Assist with Compliance Obligations

Once you become a franchisee, you will have ongoing legal obligations and rights, including franchise renewals, non-competition/solicitation restrictions, confidentiality requirements, profit-sharing with the franchisor, and strict parameters around authorized vendors, suppliers and the types of products and services you may sell. Penwell Law is here to help you manage all of these details and troubleshoot any issues that arise.

Contact the Penwell Law Team!

Our team is happy to answer your questions and set up a free initial consultation to discuss your franchising needs. Please email us at or book an appointment with us here:

Services for New Franchisors

Draft Your FDD

As discussed above, the Federal Trade Commission requires the FDD to contain 23 disclosure items intended to educate potential franchisees about the nature and operation of your business. One of our initial steps will be to help you identify any information that your business may need to develop in order to fully complete its FDD and comply with the Federal Trade Commission Guidelines. For example, you may need to secure copyrights or trademarks around your logos and branding, or shore up the documentation regarding the relationships between your business and its affiliates or parent entities. Equally important, there are a number of control issues to consider, such as (i) whether you will accept “passive” franchisees (wherein the owner delegates the daily operations of the business to a manager), (ii) the extent to which you want to control supply chain and vendor choices; (iii) the type of training you will require of franchisees; and (iv) what quotas you want to implement to ensure floundering franchisees don’t harm the reputation of your business (and on the flip side, what support you will offer to franchisees who are struggling.)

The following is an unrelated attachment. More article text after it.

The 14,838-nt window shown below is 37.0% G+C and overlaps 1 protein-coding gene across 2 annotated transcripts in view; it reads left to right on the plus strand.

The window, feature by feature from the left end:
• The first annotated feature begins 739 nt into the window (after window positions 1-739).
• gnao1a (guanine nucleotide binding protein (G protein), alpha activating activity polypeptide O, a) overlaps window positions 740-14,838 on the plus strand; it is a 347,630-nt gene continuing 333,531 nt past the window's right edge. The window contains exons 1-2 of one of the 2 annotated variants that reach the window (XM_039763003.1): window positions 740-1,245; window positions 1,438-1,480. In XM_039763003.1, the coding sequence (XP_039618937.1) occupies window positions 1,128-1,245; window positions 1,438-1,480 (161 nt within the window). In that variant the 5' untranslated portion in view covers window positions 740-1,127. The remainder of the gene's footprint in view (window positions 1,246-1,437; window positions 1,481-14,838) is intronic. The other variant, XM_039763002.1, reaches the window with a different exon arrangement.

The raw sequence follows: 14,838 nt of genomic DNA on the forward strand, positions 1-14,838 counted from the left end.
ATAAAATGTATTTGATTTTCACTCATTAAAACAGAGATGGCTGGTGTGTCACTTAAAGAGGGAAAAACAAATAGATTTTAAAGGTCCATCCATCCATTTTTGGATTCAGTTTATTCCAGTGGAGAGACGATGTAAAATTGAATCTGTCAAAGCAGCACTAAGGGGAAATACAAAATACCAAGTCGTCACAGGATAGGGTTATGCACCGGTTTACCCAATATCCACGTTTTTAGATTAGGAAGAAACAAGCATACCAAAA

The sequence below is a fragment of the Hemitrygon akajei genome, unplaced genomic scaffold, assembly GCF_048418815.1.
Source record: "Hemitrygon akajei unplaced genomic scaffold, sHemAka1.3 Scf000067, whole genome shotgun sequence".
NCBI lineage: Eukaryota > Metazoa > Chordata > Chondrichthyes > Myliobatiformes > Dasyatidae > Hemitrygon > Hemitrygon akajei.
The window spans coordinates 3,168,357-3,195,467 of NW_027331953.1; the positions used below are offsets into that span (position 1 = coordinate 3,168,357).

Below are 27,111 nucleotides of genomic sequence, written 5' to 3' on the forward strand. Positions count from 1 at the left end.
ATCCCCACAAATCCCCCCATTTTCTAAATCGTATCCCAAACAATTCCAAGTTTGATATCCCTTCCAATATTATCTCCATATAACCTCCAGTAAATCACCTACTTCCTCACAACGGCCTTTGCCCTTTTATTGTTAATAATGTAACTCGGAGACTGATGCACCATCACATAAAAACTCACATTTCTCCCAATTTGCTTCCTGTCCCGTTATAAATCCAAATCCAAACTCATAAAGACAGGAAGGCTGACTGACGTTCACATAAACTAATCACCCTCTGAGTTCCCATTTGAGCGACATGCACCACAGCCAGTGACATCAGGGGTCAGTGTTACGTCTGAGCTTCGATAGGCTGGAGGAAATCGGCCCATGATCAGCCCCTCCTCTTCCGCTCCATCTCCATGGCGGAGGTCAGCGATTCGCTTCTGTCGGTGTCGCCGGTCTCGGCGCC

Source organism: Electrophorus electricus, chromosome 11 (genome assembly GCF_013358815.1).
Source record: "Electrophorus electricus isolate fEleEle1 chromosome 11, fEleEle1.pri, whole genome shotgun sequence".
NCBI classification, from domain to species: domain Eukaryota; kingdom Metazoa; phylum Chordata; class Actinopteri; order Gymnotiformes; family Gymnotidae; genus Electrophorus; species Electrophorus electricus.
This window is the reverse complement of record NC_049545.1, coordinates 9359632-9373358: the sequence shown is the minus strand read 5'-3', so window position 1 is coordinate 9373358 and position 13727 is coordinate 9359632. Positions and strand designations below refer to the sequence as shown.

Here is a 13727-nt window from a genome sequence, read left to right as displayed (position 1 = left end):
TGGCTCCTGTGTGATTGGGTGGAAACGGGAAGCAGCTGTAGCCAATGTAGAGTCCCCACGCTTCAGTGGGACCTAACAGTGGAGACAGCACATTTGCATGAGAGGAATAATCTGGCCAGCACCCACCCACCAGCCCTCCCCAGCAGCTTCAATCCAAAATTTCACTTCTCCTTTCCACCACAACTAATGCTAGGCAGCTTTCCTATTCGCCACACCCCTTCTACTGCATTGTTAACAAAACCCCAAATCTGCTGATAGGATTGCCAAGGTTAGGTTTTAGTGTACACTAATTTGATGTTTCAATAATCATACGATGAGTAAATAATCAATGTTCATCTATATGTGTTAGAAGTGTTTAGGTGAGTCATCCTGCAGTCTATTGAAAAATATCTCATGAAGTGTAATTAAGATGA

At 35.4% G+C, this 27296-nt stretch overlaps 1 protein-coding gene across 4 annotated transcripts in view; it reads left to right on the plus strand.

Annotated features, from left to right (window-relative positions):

We have a great referral network to assist you with the FDD’s financial disclosure items, not only to help you prepare financial statements but also to project the fees and investment costs you should require of franchisees. 


State Registration

Registration requirements vary widely from state to state.  Some states, like Pennsylvania, require no notification, registration, review of the FDD or the payment of a fee.  Some stares, like North Carolina only require that the FDD be submitted to the state annually and a registration bee be paid.  Twelve states, like Virginia, require that the FDD be submitted to the state annually for review and comment before franchises can be sold in that state.  We are familiar with the various requirements in all 50 states and are ready to advise you.

State Franchise Relationship Laws

Some states, like New Jersey, even if they don’t require review or registration of the FDD, have franchise relationship laws that govern franchising in their state as it relates to renewal, termination and dispute resolution.  Many times these laws require disclosure of the parameters of the franchise relationship law in the FDD.  Again, Penwell Law has dealt with most franchise relationship laws and are ready to advise you. 

Draft your Franchise Agreement and Operating Manual

You must disclose all contracts you are requiring a franchisee to sign at Item 22 of the FDD. The most important of these contracts is the Franchise Agreement, which will govern the franchisor and franchisee’s rights and obligations. Franchisors are required to treat franchisees similarly. Thus, certain provisions will remain negotiable from franchisee to franchisee, but for the most part, the terms of this agreement should be consistent.

Contact the Penwell Law Team!

Reach out to Penwell Law ( today for a free initial consultation or feel free to book your consultation directly here: